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  • Writer's pictureBenjamin Schow

2023 Farm Real Estate Report: Nebraska Ag land values up 14% - University of Nebraska - Lincoln

The market value of agricultural land in Nebraska increased by 14% over the prior year, to an average of $3,835 per acre, according to the University of Nebraska-Lincoln’s 2023 Nebraska Farm Real Estate Market Survey preliminary report. This marks the second-largest increase in the market value of agricultural land in Nebraska since 2014 and the highest non-inflation-adjusted statewide land value in the 45-year history of the survey.

The report is issued annually by the university’s Department of Agricultural Economics and Center for Agricultural Profitability, based on a survey of land industry experts across Nebraska, including appraisers, farm and ranch managers, agricultural bankers and other industry professionals.


The survey attributes the rise in agricultural real estate values to higher commodity prices, purchases for operation expansion, favorable financial situations for current owners and an increase in buyers acquiring land as a hedge against inflation.


Increases in crop and livestock prices contributed to a net farm income of over $8 billion in Nebraska in 2022, even as expenses for inputs like fertilizer and fuel increased by over $3 billion over the prior year in the state. But record-low interest rates at the beginning of 2022 rose to their highest points this decade by the end of the year. This may impact agricultural real estate markets in the coming year according to Jim Jansen, an agricultural economist who co-authors the survey and report.


“Monetary policy in 2022 created a dynamic period as the Federal Reserve raised interest rates to combat inflation. Interest expenses for land loans gradually rose over the prior year and into 2023 as the Federal Reserve continues policies to decrease inflation,” Jansen said.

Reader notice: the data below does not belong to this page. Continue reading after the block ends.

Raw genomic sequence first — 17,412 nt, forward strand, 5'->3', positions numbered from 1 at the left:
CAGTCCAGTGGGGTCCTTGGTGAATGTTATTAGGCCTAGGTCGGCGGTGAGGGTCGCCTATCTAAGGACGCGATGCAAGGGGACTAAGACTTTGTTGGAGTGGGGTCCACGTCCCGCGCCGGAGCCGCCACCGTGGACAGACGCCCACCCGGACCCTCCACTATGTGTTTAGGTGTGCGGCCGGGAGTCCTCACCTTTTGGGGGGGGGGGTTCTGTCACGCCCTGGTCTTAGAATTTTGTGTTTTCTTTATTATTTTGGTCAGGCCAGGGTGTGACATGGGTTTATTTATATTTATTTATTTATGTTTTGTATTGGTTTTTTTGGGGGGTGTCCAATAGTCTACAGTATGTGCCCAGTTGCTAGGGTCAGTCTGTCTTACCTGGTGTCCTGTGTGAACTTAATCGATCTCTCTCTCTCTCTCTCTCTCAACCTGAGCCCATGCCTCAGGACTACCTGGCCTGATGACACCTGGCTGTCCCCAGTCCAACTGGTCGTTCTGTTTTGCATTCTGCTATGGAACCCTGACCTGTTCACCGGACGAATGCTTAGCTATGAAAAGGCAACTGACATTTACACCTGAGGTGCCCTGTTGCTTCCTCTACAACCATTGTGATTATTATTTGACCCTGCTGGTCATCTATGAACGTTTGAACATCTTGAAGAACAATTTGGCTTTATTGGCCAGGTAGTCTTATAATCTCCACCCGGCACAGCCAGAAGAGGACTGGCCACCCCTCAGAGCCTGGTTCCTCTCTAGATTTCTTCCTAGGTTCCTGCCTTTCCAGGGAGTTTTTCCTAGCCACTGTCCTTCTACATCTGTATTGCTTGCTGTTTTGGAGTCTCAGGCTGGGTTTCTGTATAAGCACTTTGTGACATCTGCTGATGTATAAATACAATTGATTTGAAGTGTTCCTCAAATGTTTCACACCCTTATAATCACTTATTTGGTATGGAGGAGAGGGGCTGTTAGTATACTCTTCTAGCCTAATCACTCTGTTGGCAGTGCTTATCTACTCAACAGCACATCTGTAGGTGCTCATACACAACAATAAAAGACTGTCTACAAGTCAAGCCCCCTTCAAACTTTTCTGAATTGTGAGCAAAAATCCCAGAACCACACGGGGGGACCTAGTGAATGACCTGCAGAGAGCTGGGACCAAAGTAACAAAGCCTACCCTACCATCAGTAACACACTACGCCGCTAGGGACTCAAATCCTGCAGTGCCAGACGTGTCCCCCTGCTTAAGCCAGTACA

He added that low interest rates on loans early on in 2022 and concerns about inflation fueled demand for investment in land, a tangible asset that helps to hedge purchasing power, noting that operators and investors use land purchases when evaluating hedges against inflation and grow farms and ranches.


The survey reports market values on seven types of land by region across Nebraska, as well all-land average values for the entire state. Dryland cropland with irrigation potential experienced the largest statewide increase on cropland, up 16% for all land classes. Increases between 17% and 21% led the category in the northeast, southwest and southeast districts. The estimated value of dryland cropland without irrigation potential rose by 13% across the state, with the largest gains — between 15% and 21% — reported in the northwest, south and southeast districts.


Center pivot irrigated cropland averaged 13% higher, with the northeast, east and southeast regions leading Nebraska in market value increases between 14% and 19%. The value of gravity irrigated cropland rose by 12% across the state, including gains between 14% and 20% in the east and south regions.


The gain in statewide grazing land and hayland market values ranged from 14% to 17%. Hayland led at 17%, as operators competed for additional acres during expansive drought across the state. Nontillable grazing land followed hayland with an increase of 15%. Major grazing regions in the northwest, north, central and southwest led the gains, ranging from 13% to 20%. Cow-calf producers competed for grazing properties during the drought and tillable grazing land also trended higher at 14% across the state.


Cash rental rates for dryland cropland rose between 7% and 11% across the state, which survey responses attributed to challenges related to drought, input expenses and water availability. Pasture and cow-calf pair monthly rental rates trended steady-to-higher across Nebraska, rising between 6% to 7% over the previous grazing season.


“Extensive drought in major grazing land areas poses a threat if we don’t see additional rainfall this upcoming grazing season,” Jansen said. “The cash rental negotiations should include early removal provisions when accounting for drought considerations.”


The 2023 Nebraska Farm Real Estate Market Survey’s preliminary report is available on the Center for Agricultural Profitability’s website, https://cap.unl.edu/realestate. The final report is expected to be published in June.








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